While Visteon’s connection to Ford was known to the market, the extent of Ford’s power over Visteon was not disclosed. (Id. at pp. 24-25, Apx. pp. 70-71.) In the Spin-Off Prospectus, Visteon and Ford affirmatively stated that the Spin-Off was “‘in the best interests of Ford, the Visteon business and Ford stockholders, because . . . [it will provide] direct accountability to public investors.’” (Id. at p. 2, Apx. p. 48.) The undisclosed reality, known to Visteon and the Individual Defendants, was that the Spin-Off was solely for the benefit of Ford and that Visteon could not operate as a viable independent company. (Id. at pp. 2-3, Apx. pp. 48-49.)

While the Spin-Off Prospectus stated that Visteon management “may have conflicts of interest” because of their ties to Ford, it was not disclosed that senior Visteon management in fact intended to put the interests of Ford and themselves above the interests of Visteon. (Id. at pp. 17-18, Apx. pp. 63-64.) As Visteon’s former senior finance director observed from working with the Individual Defendants, they were each “‘ong-term Ford people whose loyalties clearly were to Ford.’” (Id. at p. 18, Apx. p. 64.)

The assets and liabilities that would comprise Visteon were determined by Ford in negotiations with Ford executives that were to become Visteon’s management upon the Spin-Off’s completion. (Id.) According to a former senior finance director of Visteon that worked closely with the Individual Defendants, the terms of the Spin-Off were consummated in “rush meetings at 11:00 p.m. at night” and were so unfavorable towards Visteon that the Company was “shackled” from being able to operate as a viable independent company. (Id. at p. 13, Apx. p. 59.) The Spin-Off Prospectus failed to reveal, as required, that the terms of the Spin-Off were not the product of good faith arm’s length transactions between Ford and Visteon. (Id. at pp. 24, 80, Apx. pp. 70, 126.)

The Spin-Off Prospectus did not disclose the full extent of Visteon’s labor costs under United Auto Worker (“UAW”) contracts assumed from Ford. (Id. at pp. 20-22, Apx. pp. 66-68.) Visteon’s Prospectus failed to reveal that the Company would be required to pay its UAW employees 136% more per hour than its competitors. (Id. at p. 21, Apx. p. 67.) In fact, the Spin-Off Prospectus falsely states that the wage differential with its competitors would only be as high as 20-40%. (R.19, Visteon Motion to Dismiss, Ex. 1, p. 9, Apx. p. 249.) According to a former Human Resources Planner for Visteon who was in a position to know the actual differential, there was “absolutely no way Visteon could be competitive.” (R.12, Am. Compl., pp. 21-22, Apx. pp. 67-68.) The Spin-Off Prospectus did not reveal that the UAW contracts would create a cost disadvantage compared to the Company’s competitors of at least $700 million to $1 billion. (Id. at pp. 22, 24-25, Apx. pp. 66, 70-71.)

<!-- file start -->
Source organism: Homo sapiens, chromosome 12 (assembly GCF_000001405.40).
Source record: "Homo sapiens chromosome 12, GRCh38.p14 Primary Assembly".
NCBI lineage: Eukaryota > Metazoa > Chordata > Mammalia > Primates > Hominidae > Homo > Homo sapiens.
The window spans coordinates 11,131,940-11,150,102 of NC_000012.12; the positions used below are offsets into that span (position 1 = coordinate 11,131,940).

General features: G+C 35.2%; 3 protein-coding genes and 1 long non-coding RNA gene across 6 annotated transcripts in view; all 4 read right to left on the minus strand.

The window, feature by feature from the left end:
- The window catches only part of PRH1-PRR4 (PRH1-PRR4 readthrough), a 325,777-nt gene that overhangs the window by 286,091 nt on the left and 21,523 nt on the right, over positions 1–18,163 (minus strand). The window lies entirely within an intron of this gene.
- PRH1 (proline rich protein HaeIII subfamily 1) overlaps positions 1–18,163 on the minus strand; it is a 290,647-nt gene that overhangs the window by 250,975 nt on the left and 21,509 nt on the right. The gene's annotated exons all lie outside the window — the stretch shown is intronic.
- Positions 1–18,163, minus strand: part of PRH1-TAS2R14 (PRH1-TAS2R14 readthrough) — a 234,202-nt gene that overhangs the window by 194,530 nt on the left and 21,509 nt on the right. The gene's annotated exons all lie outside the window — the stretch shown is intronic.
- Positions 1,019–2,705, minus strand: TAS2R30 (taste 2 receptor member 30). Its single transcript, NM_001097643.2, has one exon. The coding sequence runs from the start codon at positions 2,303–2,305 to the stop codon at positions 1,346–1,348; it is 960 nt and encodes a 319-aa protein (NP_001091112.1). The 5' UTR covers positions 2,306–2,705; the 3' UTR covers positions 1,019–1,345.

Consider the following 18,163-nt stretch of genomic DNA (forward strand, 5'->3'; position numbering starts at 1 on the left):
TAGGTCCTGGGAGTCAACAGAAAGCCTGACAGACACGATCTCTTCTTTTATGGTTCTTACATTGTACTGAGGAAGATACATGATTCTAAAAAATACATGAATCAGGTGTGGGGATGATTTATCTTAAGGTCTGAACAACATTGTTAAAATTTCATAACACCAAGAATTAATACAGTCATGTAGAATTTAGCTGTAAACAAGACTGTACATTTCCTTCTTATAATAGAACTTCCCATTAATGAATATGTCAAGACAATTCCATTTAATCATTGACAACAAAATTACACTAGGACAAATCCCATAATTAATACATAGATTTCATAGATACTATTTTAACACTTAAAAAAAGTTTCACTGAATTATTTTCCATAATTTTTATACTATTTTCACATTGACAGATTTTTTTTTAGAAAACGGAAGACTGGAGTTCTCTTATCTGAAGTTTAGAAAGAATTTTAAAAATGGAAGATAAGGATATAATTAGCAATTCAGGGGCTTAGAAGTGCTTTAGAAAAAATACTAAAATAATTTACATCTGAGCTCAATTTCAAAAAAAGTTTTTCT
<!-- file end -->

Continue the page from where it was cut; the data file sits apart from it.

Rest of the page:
The deception originating with the Spin-Off Prospectus was continued throughout the next several years. In its public statements and SEC filings during the class period, Visteon never revealed that it was unable to control its labor costs that were 136% greater than the costs of its competition. (Id. at pp. 28, 31, 36, 40, 46, Apx. pp. 74, 77, 82, 86, 92.) Visteon also failed to disclose in those filings that the vast majority of its business was the product of related party transactions with Ford through which Ford exercised control over Visteon. (Id.)

Actions taken by Ford and Visteon in 2005 began to reveal the extent of Ford’s control. In a note to Visteon’s 2004 consolidated financial statements, it was revealed that on March 10, 2005, Ford had agreed to grant Visteon $300 million in concessions on its UAW labor contracts for the year ending December 31, 2005. (Id. at p. 71, Apx. p. 117.) PwC delayed the issuance of its auditor’s report until March 16, 2005, after the agreement with Ford was finalized. (Id. at p. 72, Apx. p. 118.) Apparently without the significant financial concession made by Ford, PwC would have required Visteon to disclose its lack of liquidity or PwC would have had to issue an opinion expressing doubt that Visteon was able to operate as a “going concern.” (Id.) The magnitude of the concessions, and the life-saving boost they gave to Visteon, indicate that Ford was either making a significant profit from the assignment of those employees to Visteon or that Ford agreed to subsidize Visteon by $300 million without receiving any consideration in return. (Id.) Ford’s control over Visteon was further revealed by the 2005 disclosure that Ford subsidized the separation of Visteon’s IT functions from Ford by agreeing to share up to $100 million of Visteon’s IT-related costs. (Id. at p. 68, Apx. p. 114.)

In a press release issued on May 10, 2005, under a section titled “Ford Discussions and Liquidity,” Visteon finally disclosed that, “[a]bsent significant structural changes to Visteon’s U.S. businesses, including an agreement with Ford that will allow the company to achieve a sustainable and competitive business model, the company believes that cash flow from operations, including the impact of the Ford funding agreement, will not be sufficient to fund capital spending, debt maturities and other cash obligations in 2005 . . . .” (Id. at p. 59, Apx. p. 105.) Thus, Visteon finally publicly acknowledged what had been known internally since the Spin-Off in 2000: that Visteon could not exist as an independent company because it was controlled through onerous contracts with Ford. (Id. at p. 67, Apx. p. 113.)

PwC’s Role in Perpetuating Visteon’s Accounting Fraud

Pursuant to its role as Visteon’s independent auditor and accountant, PwC performed an audit on Visteon’s financial statements for the fiscal years ending 2000, 2001, 2002 and 2003. (Id. at pp. 27-28, 30-31, 35, 39-40, Apx. pp. 73-74, 76-77, 81, 85-86.) On March 16, 2005, PwC issued a report identifying deficiencies in Visteon’s internal controls so severe as to constitute “material weaknesses.” (Id. at p. 69, Apx. p. 115.) Although PwC’s comments indicated that those material weaknesses existed in 2001, 2002, 2003, and the first three quarters of 2004, PwC had nevertheless issued unqualified audit opinions on Visteon’s financial statements for those years. (Id.) Even after this disclosure, PwC continued to approve accounting and reporting practices regarding material surcharges and customer rebates that it knew to be flawed. (Id. at p. 62, Apx. p. 108.)